By Carol Beyanga
The trend of having African cloth material or designs such as kente or kitenge make an appearance at weddings is taking root slowly but surely in Uganda. Many women love these materials and designs because they are unique and can be made to stand out on a big day such as their wedding day. We spoke to two women who have designed some of these clothes on what to look out for.
Carol Nambowa Obbo, what exactly is your business and what kind of clothes do you tailor?
Our shop is called Mettabel Gems. I have been in the tailoring and design business for two and a half years. Mettabel Gems is located in Bukoto. Mettabel means God’s favour in Hebrew and Gems is because our clients and products are precious.
In your experience, how are kitenge outfits mostly used at weddings?
Brides usually opt for kitenge for their maids changing wear, and not so much as their own changing wear, at least not yet. However, many brides also opt for kitenge at their introduction ceremonies. I have also noticed an increase in brides using kitenge attire for changing wear elsewhere like in West Africa. Also, many Ugandan brides that I have interacted with usually choose kitenge for their maids because it is quite affordable and gives the function a great African touch.
When working on an attire for a bride’s changing dress, what are the things you and the bride must take into consideration?
It all usually depends on what the bride wants exactly. Some brides know what they want while others just have an idea. For those that just have an idea, we build on that to get what they want. It matters whether the body type matches the design the bride has in mind. The design must be unique and exquisite. The material should be elegant enough for her to stand out. I also like to get a material that can stretch so that it adjusts with the change in body.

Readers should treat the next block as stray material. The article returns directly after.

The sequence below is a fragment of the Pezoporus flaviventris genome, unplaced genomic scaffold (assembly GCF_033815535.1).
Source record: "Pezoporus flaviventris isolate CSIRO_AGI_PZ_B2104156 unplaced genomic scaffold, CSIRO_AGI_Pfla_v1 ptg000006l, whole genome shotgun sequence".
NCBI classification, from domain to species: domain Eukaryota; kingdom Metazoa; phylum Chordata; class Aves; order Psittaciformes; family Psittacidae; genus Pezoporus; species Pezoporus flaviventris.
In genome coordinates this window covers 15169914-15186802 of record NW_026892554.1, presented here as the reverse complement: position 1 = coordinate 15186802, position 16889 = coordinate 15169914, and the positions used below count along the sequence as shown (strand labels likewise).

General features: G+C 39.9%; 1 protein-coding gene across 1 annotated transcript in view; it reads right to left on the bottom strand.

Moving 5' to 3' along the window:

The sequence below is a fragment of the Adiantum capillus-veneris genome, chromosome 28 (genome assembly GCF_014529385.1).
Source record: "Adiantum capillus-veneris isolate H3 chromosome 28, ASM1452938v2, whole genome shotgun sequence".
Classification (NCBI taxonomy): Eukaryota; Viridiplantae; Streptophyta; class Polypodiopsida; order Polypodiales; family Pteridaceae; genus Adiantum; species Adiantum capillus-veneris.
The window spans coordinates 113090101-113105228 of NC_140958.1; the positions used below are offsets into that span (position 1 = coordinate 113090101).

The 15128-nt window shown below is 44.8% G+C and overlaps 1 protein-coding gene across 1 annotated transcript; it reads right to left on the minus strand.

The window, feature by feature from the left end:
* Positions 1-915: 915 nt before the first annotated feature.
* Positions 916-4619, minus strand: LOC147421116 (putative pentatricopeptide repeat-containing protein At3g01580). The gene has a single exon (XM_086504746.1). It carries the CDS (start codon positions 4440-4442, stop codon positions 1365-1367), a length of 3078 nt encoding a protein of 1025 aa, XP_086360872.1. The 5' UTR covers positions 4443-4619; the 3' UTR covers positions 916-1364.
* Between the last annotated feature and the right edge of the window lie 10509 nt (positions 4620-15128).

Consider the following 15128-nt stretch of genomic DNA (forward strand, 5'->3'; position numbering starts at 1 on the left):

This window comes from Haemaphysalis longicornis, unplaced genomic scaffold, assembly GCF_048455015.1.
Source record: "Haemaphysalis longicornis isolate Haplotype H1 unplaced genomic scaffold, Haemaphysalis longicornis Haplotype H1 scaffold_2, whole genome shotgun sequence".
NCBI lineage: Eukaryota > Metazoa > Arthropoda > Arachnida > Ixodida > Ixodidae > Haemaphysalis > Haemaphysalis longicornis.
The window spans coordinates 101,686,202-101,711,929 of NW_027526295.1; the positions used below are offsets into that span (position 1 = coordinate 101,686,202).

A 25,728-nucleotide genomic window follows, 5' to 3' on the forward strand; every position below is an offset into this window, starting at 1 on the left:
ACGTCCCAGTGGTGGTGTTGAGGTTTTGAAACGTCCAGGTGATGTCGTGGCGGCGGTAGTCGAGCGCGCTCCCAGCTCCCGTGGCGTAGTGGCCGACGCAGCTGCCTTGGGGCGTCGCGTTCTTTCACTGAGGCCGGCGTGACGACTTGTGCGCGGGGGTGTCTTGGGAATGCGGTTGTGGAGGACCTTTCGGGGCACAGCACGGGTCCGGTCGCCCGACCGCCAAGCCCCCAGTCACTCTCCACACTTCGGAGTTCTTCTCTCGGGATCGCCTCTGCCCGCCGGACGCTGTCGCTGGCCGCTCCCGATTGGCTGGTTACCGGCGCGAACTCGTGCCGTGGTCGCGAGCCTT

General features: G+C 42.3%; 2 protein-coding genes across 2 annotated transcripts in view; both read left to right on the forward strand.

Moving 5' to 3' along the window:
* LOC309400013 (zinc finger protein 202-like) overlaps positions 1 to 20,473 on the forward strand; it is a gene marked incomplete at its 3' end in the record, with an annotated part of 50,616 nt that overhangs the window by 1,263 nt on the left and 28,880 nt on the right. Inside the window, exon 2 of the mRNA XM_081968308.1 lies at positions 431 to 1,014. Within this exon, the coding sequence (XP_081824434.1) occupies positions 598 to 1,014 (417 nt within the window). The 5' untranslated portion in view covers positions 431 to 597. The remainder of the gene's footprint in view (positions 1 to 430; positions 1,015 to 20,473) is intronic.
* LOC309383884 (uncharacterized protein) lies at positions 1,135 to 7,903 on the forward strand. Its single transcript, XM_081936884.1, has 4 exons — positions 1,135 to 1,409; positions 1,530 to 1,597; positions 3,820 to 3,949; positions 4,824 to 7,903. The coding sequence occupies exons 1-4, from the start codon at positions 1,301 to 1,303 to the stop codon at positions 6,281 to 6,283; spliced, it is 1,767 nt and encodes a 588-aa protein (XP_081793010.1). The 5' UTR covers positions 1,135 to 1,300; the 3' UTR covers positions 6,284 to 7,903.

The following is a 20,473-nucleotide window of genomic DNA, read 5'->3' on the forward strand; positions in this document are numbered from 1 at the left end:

Secondly, we consider how much time there is to pull off the design. We also consider how much the bride can part with for the changing wear. Then we look at other detail (sequins, diamonds, pearls, flowers, bows etc.) to add. It’s also important to know what the groom to be and maids plan to wear.
What on average are the costs of making such a dress?
The cost of an African material changing dress can start at Shs300,000 upwards depending on the quality of material and design.
What about the costs for bridesmaids’ dresses?
Each maid’s dress would cost an average of Shs150,000 – Shs200,000, that’s inclusive of material and labour depending on the design. If the maids have their material already, labour only is between Shs50,000 to Shs100,000.
What kinds of materials look good or work with kitenge or African fabrics?
Most materials look good with African fabric however the one used most often is bridal satin because of its rich appearance and feel. Also organza (a soft net material), chiffon and lace usually blend well with African fabric. Although these are the most commonly used, I believe with creativity, almost any material can be used. One should however avoid using very shiny material because in most cases the dress appears mediocre. One should also ensure that the colour/dye in the African fabric used does not leak into the other material when the dress is washed. If one suspects it might, then one should opt for dry cleaning.